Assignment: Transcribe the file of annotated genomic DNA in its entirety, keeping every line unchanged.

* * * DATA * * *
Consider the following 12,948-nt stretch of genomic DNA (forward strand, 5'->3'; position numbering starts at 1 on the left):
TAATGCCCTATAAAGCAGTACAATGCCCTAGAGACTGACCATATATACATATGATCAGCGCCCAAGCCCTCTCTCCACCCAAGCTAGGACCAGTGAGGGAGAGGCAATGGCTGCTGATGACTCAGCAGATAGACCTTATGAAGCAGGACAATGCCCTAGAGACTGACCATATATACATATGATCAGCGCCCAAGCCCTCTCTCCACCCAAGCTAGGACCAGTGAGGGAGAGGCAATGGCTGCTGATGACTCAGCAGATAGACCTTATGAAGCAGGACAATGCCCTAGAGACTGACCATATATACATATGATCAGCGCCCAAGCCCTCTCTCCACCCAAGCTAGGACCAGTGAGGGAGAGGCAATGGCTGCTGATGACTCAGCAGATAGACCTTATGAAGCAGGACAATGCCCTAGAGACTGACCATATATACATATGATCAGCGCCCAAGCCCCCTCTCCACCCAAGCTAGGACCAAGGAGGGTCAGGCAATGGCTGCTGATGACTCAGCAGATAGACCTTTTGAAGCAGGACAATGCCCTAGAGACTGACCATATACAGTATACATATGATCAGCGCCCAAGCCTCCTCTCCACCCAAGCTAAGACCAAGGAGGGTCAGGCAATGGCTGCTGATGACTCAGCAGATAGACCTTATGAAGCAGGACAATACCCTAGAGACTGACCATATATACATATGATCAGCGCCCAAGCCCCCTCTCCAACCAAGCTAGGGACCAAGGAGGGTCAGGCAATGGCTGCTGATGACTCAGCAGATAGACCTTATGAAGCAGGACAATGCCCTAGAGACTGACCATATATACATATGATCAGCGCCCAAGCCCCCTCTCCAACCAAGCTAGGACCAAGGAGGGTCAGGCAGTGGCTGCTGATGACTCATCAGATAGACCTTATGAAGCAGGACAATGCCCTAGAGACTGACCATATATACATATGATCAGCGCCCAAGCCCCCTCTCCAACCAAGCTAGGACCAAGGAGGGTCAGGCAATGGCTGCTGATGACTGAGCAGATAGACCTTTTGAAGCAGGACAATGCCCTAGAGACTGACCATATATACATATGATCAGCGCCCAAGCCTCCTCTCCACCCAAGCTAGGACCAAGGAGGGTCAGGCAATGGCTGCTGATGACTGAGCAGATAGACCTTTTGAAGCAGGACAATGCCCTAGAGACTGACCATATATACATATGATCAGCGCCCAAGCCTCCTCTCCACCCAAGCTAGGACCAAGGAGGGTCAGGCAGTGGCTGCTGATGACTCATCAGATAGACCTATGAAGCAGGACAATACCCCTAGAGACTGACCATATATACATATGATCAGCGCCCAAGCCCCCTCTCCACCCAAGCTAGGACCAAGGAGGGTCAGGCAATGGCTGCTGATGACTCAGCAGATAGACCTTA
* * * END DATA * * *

Consider the following 12,948-nt stretch of genomic DNA (forward strand, 5'->3'; position numbering starts at 1 on the left):
TAATGCCCTATAAAGCAGTACAATGCCCTAGAGACTGACCATATATACATATGATCAGCGCCCAAGCCCTCTCTCCACCCAAGCTAGGACCAGTGAGGGAGAGGCAATGGCTGCTGATGACTCAGCAGATAGACCTTATGAAGCAGGACAATGCCCTAGAGACTGACCATATATACATATGATCAGCGCCCAAGCCCTCTCTCCACCCAAGCTAGGACCAGTGAGGGAGAGGCAATGGCTGCTGATGACTCAGCAGATAGACCTTATGAAGCAGGACAATGCCCTAGAGACTGACCATATATACATATGATCAGCGCCCAAGCCCTCTCTCCACCCAAGCTAGGACCAGTGAGGGAGAGGCAATGGCTGCTGATGACTCAGCAGATAGACCTTATGAAGCAGGACAATGCCCTAGAGACTGACCATATATACATATGATCAGCGCCCAAGCCCCCTCTCCACCCAAGCTAGGACCAAGGAGGGTCAGGCAATGGCTGCTGATGACTCAGCAGATAGACCTTTTGAAGCAGGACAATGCCCTAGAGACTGACCATATACAGTATACATATGATCAGCGCCCAAGCCTCCTCTCCACCCAAGCTAAGACCAAGGAGGGTCAGGCAATGGCTGCTGATGACTCAGCAGATAGACCTTATGAAGCAGGACAATACCCTAGAGACTGACCATATATACATATGATCAGCGCCCAAGCCCCCTCTCCAACCAAGCTAGGGACCAAGGAGGGTCAGGCAATGGCTGCTGATGACTCAGCAGATAGACCTTATGAAGCAGGACAATGCCCTAGAGACTGACCATATATACATATGATCAGCGCCCAAGCCCCCTCTCCAACCAAGCTAGGACCAAGGAGGGTCAGGCAGTGGCTGCTGATGACTCATCAGATAGACCTTATGAAGCAGGACAATGCCCTAGAGACTGACCATATATACATATGATCAGCGCCCAAGCCCCCTCTCCAACCAAGCTAGGACCAAGGAGGGTCAGGCAATGGCTGCTGATGACTGAGCAGATAGACCTTTTGAAGCAGGACAATGCCCTAGAGACTGACCATATATACATATGATCAGCGCCCAAGCCTCCTCTCCACCCAAGCTAGGACCAAGGAGGGTCAGGCAATGGCTGCTGATGACTGAGCAGATAGACCTTTTGAAGCAGGACAATGCCCTAGAGACTGACCATATATACATATGATCAGCGCCCAAGCCTCCTCTCCACCCAAGCTAGGACCAAGGAGGGTCAGGCAGTGGCTGCTGATGACTCATCAGATAGACCTATGAAGCAGGACAATACCCCTAGAGACTGACCATATATACATATGATCAGCGCCCAAGCCCCCTCTCCACCCAAGCTAGGACCAAGGAGGGTCAGGCAATGGCTGCTGATGACTCAGCAGATAGACCTTA